Tony Franklin was among the last of a strange, dying breed: the barefoot kicker.
Since Franklin last played in the NFL 30 years ago, barefoot kickers have gone the way of the T-formation as kicking shoes have become lighter, more streamlined and designed to allow kickers to strike the ball for distance and accuracy while still giving the toe plenty of protection.
Franklin lauds the advancements in shoe technology. He might even wear a shoe if he was kicking today.
“These young’uns have better sense now,” Franklin said. “All I know is I had a lot of unused right shoes in my career.”
No barefoot kicker ever did it better than Franklin.
Kicking for Texas A&M in 1976, he set an NCAA record with a 64-yard field goal in the first quarter against Baylor and then broke it with a 65-yarder in the fourth quarter. As a rookie kicking for the Philadelphia Eagles in 1979, Franklin boomed a 59-yarder against the Dallas Cowboys, the team he grew up rooting for.
Standing just 5-8, Franklin kept his shoe off long enough to hit 56 field goals in four years at Texas A&M and 177 field goals in his 10-year NFL career.
“For a man that size kicking barefooted, I’ve never seen a guy hit it like that and be so accurate,” said former All-America Texas A&M defensive lineman Jacob Green, who played 13 years in the NFL. “He was one of a kind.”
Franklin will become the first kicker inducted into the Texas Sports Hall of Fame in the 2019 class on March 30. The only one punter in the hall of fame is Sammy Baugh, who was better known as one of the most legendary quarterbacks in NFL history.
“I’m used to people saying ‘You’re just a blankety-blank kicker,” Franklin said. “But we’re no different than anyone, we like to compete. It’s quite an honor to be in with the guys in the Texas Sports Hall of Fame, and it will be nice to be remembered with them.”
Mike Renfro, Franklin’s high school teammate at Fort Worth Arlington Heights who went on to star in college at TCU and in the NFL at Houston and Dallas, said he has been nominated for induction into the Texas Sports Hall of Fame. But he jokingly said he got squeezed out by a kicker.
“If they’re going to let kickers play football, he deserves to be in hall of fame,” Renfro laughed. “It’s well deserved because he’s one of the greatest kickers in college football and was outstanding in the NFL. I’m glad he got his honor. Tony was a really good athlete who figured out he could kick.”
Discovering his barefoot kicking style was somewhat of an accident.
Before his sophomore year of football at Arlington Heights in 1972, Franklin tore ligaments in his left ankle and couldn’t run well enough to play safety. So he started messing around kicking the football.
Failing to find distance or accuracy kicking with a shoe, he pulled it off his right foot.
“All of a sudden I hit everything I kicked, and a long way too,” Franklin said. “I was all-district and all-county as a free safety, but there wasn’t much demand (in college) for 5-8, 159-pound safety. So I concentrated on kicking.”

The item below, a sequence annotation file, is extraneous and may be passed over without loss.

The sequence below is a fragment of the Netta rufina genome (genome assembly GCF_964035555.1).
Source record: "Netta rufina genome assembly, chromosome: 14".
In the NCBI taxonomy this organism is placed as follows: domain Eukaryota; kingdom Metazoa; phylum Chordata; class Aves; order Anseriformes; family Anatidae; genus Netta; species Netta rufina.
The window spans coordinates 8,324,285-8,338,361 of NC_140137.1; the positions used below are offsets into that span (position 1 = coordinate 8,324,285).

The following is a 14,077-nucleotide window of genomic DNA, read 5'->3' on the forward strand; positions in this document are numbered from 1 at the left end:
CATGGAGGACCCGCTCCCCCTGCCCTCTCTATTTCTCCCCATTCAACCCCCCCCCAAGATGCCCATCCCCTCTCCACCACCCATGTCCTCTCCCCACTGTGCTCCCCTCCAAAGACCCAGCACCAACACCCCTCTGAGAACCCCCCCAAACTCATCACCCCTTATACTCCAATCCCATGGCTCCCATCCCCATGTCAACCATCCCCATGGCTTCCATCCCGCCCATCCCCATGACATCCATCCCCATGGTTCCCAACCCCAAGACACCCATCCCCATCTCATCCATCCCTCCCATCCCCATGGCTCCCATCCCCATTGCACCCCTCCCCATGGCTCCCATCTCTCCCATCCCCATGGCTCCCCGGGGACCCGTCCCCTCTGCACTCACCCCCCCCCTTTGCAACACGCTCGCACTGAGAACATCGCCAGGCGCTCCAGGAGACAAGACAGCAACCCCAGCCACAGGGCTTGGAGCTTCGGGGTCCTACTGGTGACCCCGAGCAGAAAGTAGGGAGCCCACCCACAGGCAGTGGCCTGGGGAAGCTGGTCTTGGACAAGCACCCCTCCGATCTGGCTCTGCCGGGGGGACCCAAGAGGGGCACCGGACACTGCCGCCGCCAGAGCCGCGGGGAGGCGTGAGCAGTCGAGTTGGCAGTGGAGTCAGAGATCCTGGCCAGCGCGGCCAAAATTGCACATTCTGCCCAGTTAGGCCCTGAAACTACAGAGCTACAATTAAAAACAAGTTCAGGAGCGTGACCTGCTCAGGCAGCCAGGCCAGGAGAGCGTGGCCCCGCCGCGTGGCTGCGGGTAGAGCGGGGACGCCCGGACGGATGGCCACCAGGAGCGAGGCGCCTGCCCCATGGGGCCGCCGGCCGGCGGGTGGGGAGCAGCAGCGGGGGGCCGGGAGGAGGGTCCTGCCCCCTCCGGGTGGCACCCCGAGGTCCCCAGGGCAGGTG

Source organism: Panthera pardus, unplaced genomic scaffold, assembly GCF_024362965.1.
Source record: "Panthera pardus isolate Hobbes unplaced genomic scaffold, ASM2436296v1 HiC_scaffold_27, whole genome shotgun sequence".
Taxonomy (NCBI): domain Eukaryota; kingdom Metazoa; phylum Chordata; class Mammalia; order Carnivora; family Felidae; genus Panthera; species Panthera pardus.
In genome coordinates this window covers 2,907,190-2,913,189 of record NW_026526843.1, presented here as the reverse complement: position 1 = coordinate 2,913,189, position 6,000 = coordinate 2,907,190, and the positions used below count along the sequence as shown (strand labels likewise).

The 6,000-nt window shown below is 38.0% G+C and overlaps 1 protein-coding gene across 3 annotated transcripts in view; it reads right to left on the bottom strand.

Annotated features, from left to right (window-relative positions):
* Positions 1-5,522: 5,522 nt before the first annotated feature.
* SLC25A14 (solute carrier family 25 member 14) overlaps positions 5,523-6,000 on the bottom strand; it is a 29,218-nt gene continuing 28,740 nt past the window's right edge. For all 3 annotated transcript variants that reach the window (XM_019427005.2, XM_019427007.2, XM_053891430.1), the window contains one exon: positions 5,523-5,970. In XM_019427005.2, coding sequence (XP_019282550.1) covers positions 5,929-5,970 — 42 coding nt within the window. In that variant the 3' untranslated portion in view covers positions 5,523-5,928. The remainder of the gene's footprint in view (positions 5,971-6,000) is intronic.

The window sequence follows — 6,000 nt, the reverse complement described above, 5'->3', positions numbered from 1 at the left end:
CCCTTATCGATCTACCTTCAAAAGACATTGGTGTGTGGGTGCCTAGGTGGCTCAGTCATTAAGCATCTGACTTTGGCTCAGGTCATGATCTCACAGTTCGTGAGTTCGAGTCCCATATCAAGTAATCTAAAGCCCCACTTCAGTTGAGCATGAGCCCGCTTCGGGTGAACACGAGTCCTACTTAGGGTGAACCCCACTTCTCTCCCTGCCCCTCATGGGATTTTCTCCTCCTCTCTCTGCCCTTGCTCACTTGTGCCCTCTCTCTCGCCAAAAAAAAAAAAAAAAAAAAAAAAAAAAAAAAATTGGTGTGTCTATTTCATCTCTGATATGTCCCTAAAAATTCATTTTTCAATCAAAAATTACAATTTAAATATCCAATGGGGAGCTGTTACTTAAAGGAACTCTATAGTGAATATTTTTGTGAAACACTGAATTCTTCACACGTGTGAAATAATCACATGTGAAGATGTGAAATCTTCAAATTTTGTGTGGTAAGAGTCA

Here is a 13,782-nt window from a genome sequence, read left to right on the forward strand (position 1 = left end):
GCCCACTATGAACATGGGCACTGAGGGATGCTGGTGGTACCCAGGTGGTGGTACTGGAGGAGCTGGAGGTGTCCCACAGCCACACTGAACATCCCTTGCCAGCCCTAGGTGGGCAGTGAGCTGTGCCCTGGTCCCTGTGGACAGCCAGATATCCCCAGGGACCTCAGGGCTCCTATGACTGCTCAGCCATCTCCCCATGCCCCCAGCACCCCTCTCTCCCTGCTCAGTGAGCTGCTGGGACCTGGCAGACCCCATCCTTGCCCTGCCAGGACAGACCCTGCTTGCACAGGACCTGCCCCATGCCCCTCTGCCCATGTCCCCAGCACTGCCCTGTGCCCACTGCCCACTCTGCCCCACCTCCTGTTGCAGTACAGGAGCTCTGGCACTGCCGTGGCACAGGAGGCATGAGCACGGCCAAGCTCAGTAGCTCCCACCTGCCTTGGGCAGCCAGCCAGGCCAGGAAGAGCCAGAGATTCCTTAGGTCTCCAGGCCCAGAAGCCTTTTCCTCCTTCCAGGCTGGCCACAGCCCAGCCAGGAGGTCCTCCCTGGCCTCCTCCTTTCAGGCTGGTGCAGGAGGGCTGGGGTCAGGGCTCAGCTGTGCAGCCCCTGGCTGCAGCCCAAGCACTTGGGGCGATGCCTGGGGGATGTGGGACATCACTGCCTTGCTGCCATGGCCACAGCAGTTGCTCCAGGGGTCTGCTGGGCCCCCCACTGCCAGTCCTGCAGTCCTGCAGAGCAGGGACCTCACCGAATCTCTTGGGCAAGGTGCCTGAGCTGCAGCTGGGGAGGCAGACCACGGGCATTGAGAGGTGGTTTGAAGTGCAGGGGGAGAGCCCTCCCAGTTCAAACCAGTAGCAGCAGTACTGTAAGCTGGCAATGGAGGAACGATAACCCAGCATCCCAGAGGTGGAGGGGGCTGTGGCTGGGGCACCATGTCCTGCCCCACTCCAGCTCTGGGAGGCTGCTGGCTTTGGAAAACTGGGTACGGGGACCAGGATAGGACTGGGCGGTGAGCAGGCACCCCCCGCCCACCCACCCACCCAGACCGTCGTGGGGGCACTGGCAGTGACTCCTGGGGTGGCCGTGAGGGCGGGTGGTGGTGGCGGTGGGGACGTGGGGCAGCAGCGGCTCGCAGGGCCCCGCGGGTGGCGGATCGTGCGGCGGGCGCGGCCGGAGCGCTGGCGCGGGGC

Franklin wore a sock over his bare foot before shedding it at Texas A&M, but it was strange for his high school teammates to see a player without cleats.
“Really? Come on,” Renfro said. “November and December can be pretty chilly. Are you still going to have the shoe off?”
Franklin drilled a 51-yard field goal during his sophomore year and set a state record with a 58-yarder as a senior. Despite his range and accuracy, most colleges didn’t offer kickers a scholarship straight out of high school. They usually had to walk on and prove themselves at the college level before getting a scholarship.
Franklin got an offer from New Mexico State, but didn’t want to drive back and forth to Las Cruces, N.M. Oklahoma and Nebraska asked him to walk on, and TCU eventually offered him a full scholarship.
But when Texas A&M coach Emory Bellard said he’d give him a full scholarship, it was an offer he couldn’t refuse.
“Emory said, ‘I’m going to give you the opportunity to become the first full scholarship kicker in school history,” Franklin said. “I was ready to sign.”
Like his high school teammates, a kicker walking around without a shoe was an unusual sight for his Texas A&M teammates.
“When I first saw him I said, ‘You forgot your shoe,’” Green said. “But he could kick it. Field goal range for us was getting inside the 45-yard line. We knew he was going to kick 50-yarders, but then he was kicking 64 and 65-yarders.”
Franklin became the Aggies’ No. 1 kicker as a freshman as he hit 12 field goals in 1975 for a Southwest Conference tri-championship team. During his All-American sophomore year, Franklin nailed 16 field goals, including the two memorable NCAA record-setting long shots in a 24-0 win over Baylor on Oct. 16, 1976 at Kyle Field.